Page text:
The IRS has warned taxpayers and practitioners that they are likely to experience a “frustrating season” as a result of pandemic delays, budget cuts and the implementation of COVID-19 legislation. As of late December, the IRS had a backlog of over 10 million returns and 5 million pieces of taxpayer correspondence. Given the current situation, filers should be prepared for additional service delays this year.
In response to pressure from practitioners, professional organizations and members of Congress, the IRS issued a statement on Jan. 27, 2022, indicating it plans to suspend certain automated notices and related actions. For example, it will be suspending notices for taxpayers having received credit for payments with no record of a filed return. The IRS did warn that certain notices are statutorily mandated to be issued within a certain time frame to be legally valid, and congressional action is needed to make changes to these requirements. The IRS also pointed to their outdated technological ecosystem, calling for investment in IRS IT modernization.
While the relief the IRS is providing is appreciated, it is limited and does not address some of the most pressing issues facing taxpayers as they attempt to interact with the IRS. Some of the most urgent taxpayer needs that the IRS has yet to resolve include:
These concerns are also outlined in letters from a coalition of 11 vested organizations and another from 191 congressional representatives and 25 senators. None of these concerns seems to be addressed in the current IRS plan to provide meaningful taxpayer relief.
In addition to the backlog of returns and the concerns listed above, contacting the IRS has become an arduous process.
This lack of responsiveness is leading to escalation of many issues that would previously have been simply and timely resolved. Consequently, the national Taxpayer Advocate Service has been so overwhelmed with requests for assistance, it has announced it will no longer be able to assist taxpayers who are experiencing processing delays for amended income tax returns.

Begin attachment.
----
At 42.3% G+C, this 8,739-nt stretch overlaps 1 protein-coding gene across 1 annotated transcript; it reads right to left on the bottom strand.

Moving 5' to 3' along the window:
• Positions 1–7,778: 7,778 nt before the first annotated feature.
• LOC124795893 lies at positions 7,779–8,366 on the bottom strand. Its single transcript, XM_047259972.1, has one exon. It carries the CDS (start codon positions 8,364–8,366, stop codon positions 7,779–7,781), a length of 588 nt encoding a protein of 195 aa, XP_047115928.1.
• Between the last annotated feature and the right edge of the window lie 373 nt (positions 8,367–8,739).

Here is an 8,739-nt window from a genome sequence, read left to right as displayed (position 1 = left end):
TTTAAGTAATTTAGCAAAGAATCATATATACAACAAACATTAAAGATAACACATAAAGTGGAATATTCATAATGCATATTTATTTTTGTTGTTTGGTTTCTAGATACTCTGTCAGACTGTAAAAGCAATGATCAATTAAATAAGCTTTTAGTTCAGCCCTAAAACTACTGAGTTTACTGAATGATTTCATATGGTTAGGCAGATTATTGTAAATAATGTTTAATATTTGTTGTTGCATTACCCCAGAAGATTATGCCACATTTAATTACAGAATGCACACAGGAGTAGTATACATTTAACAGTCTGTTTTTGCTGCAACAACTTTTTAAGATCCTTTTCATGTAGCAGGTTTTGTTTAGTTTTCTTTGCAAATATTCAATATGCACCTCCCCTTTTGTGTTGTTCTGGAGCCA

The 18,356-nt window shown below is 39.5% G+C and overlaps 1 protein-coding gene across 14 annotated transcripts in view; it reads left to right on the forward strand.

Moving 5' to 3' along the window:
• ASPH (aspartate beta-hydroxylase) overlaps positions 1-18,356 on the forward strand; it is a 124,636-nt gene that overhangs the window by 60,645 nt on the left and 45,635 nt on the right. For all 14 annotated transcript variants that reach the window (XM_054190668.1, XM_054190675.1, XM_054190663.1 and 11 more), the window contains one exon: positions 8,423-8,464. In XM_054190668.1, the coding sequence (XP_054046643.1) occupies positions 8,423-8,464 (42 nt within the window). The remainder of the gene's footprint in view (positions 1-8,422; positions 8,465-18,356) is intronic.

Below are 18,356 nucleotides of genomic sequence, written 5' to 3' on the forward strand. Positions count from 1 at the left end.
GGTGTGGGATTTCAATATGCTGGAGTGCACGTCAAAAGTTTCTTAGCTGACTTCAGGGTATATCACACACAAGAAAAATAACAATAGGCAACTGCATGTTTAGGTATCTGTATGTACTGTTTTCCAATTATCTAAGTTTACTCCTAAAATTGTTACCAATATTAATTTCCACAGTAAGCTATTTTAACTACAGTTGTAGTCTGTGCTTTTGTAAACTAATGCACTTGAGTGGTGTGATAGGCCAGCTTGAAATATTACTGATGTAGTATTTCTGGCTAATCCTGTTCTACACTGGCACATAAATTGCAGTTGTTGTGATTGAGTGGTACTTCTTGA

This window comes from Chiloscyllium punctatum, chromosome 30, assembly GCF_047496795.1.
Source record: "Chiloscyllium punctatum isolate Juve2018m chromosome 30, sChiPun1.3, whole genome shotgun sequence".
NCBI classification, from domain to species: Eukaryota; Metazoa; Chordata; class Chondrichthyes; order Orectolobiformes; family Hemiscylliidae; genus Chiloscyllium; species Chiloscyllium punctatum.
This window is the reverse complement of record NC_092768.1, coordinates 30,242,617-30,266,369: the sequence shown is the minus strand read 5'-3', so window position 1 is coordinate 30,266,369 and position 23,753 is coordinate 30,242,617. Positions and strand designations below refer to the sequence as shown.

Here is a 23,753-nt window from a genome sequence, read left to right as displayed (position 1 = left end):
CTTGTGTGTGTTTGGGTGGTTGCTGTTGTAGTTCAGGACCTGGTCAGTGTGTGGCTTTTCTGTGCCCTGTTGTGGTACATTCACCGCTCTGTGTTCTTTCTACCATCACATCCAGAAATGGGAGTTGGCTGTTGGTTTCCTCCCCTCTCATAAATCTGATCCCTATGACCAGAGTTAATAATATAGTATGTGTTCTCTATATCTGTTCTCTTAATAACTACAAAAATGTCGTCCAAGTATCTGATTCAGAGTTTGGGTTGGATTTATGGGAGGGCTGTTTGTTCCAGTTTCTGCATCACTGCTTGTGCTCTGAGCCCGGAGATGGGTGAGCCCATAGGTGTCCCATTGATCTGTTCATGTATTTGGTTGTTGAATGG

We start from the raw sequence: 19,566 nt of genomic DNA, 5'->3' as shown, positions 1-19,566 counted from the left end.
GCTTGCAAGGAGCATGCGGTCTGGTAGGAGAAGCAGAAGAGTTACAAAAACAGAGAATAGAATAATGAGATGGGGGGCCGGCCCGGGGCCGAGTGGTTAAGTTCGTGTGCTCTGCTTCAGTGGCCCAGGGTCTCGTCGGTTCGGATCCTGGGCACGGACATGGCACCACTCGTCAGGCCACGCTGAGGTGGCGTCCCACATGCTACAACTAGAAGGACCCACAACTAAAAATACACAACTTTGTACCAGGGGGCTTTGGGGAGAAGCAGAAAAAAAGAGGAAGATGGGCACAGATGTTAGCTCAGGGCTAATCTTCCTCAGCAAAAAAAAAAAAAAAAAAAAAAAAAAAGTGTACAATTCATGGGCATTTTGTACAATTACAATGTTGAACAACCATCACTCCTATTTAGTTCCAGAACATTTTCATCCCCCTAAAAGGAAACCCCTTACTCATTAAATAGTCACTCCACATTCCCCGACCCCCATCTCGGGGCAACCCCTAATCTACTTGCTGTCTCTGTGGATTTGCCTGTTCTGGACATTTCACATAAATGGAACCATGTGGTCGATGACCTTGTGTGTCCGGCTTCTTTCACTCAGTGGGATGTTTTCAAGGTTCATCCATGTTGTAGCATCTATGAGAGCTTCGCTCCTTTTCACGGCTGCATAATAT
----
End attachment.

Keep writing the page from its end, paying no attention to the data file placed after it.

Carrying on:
As we await any additional IRS mitigation measures or congressional intervention, we encourage our clients to follow IRS Commissioner Chuck Rettig’s advice for expediting income tax return processing: ensure returns are accurate and complete before filing, file electronically, and use direct deposit and debit to cut down on delays. Additionally, for affected taxpayers, any child tax credit payments and economic impact payments should be properly reconciled with the appropriate full-year credit.
We encourage you to connect with your Baker Tilly advisor regarding how any of the above may affect your tax situation.
The information provided here is of a general nature and is not intended to address the specific circumstances of any individual or entity. In specific circumstances, the services of a professional should be sought. Tax information, if any, contained in this communication was not intended or written to be used by any person for the purpose of avoiding penalties, nor should such information be construed as an opinion upon which any person may rely. The intended recipients of this communication and any attachments are not subject to any limitation on the disclosure of the tax treatment or tax structure of any transaction or matter that is the subject of this communication and any attachments.